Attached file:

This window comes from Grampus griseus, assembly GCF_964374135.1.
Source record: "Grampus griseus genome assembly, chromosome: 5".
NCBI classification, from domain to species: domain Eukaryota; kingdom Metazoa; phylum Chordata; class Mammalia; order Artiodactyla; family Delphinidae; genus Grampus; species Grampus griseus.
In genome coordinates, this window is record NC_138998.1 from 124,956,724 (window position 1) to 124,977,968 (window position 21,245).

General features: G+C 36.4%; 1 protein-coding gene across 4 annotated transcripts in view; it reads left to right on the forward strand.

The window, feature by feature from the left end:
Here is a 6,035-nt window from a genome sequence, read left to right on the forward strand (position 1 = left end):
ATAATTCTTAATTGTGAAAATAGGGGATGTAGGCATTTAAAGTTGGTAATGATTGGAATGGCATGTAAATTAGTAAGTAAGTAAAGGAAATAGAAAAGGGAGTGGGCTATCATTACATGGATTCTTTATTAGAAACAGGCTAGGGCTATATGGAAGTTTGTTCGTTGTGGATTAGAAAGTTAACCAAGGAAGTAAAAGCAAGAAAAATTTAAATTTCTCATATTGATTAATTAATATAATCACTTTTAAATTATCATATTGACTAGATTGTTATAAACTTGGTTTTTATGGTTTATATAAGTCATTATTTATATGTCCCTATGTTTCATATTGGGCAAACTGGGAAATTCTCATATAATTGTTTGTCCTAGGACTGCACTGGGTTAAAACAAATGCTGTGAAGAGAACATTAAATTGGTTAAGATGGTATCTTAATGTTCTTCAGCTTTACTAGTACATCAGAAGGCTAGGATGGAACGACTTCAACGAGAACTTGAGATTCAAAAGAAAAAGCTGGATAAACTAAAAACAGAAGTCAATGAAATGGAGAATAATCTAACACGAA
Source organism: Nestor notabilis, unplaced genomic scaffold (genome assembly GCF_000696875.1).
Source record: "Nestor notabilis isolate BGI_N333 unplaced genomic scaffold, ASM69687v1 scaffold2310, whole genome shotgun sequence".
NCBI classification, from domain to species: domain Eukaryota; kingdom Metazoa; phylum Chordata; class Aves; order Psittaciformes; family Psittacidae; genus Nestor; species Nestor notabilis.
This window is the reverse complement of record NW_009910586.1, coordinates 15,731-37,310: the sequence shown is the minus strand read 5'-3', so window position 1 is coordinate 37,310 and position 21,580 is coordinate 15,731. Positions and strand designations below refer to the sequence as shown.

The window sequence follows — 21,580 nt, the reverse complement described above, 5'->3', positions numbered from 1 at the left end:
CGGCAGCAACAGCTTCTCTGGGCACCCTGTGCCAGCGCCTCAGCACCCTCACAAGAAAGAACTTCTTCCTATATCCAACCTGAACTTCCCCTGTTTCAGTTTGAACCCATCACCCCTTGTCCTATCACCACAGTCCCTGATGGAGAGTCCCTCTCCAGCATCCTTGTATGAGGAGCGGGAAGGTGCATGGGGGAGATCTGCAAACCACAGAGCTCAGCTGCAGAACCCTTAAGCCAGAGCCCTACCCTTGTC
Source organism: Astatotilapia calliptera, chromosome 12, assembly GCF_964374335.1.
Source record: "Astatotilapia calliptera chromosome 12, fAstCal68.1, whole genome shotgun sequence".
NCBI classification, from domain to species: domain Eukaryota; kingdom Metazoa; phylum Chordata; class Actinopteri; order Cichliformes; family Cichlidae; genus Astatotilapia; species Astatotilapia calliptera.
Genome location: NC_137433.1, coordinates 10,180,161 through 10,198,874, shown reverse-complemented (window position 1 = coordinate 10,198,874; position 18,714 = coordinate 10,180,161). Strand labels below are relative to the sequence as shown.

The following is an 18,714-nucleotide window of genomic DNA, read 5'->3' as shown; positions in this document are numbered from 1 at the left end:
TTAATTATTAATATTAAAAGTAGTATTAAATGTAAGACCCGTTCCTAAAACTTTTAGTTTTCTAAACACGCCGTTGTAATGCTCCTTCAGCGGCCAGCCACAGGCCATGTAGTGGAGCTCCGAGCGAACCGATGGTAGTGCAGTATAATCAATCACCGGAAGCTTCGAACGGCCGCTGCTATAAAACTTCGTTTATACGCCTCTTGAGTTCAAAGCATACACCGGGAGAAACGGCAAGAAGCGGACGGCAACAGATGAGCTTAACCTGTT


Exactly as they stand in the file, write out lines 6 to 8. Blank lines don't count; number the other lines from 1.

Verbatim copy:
The window, feature by feature from the left end:
Here is a 6,035-nt window from a genome sequence, read left to right on the forward strand (position 1 = left end):
ATAATTCTTAATTGTGAAAATAGGGGATGTAGGCATTTAAAGTTGGTAATGATTGGAATGGCATGTAAATTAGTAAGTAAGTAAAGGAAATAGAAAAGGGAGTGGGCTATCATTACATGGATTCTTTATTAGAAACAGGCTAGGGCTATATGGAAGTTTGTTCGTTGTGGATTAGAAAGTTAACCAAGGAAGTAAAAGCAAGAAAAATTTAAATTTCTCATATTGATTAATTAATATAATCACTTTTAAATTATCATATTGACTAGATTGTTATAAACTTGGTTTTTATGGTTTATATAAGTCATTATTTATATGTCCCTATGTTTCATATTGGGCAAACTGGGAAATTCTCATATAATTGTTTGTCCTAGGACTGCACTGGGTTAAAACAAATGCTGTGAAGAGAACATTAAATTGGTTAAGATGGTATCTTAATGTTCTTCAGCTTTACTAGTACATCAGAAGGCTAGGATGGAACGACTTCAACGAGAACTTGAGATTCAAAAGAAAAAGCTGGATAAACTAAAAACAGAAGTCAATGAAATGGAGAATAATCTAACACGAA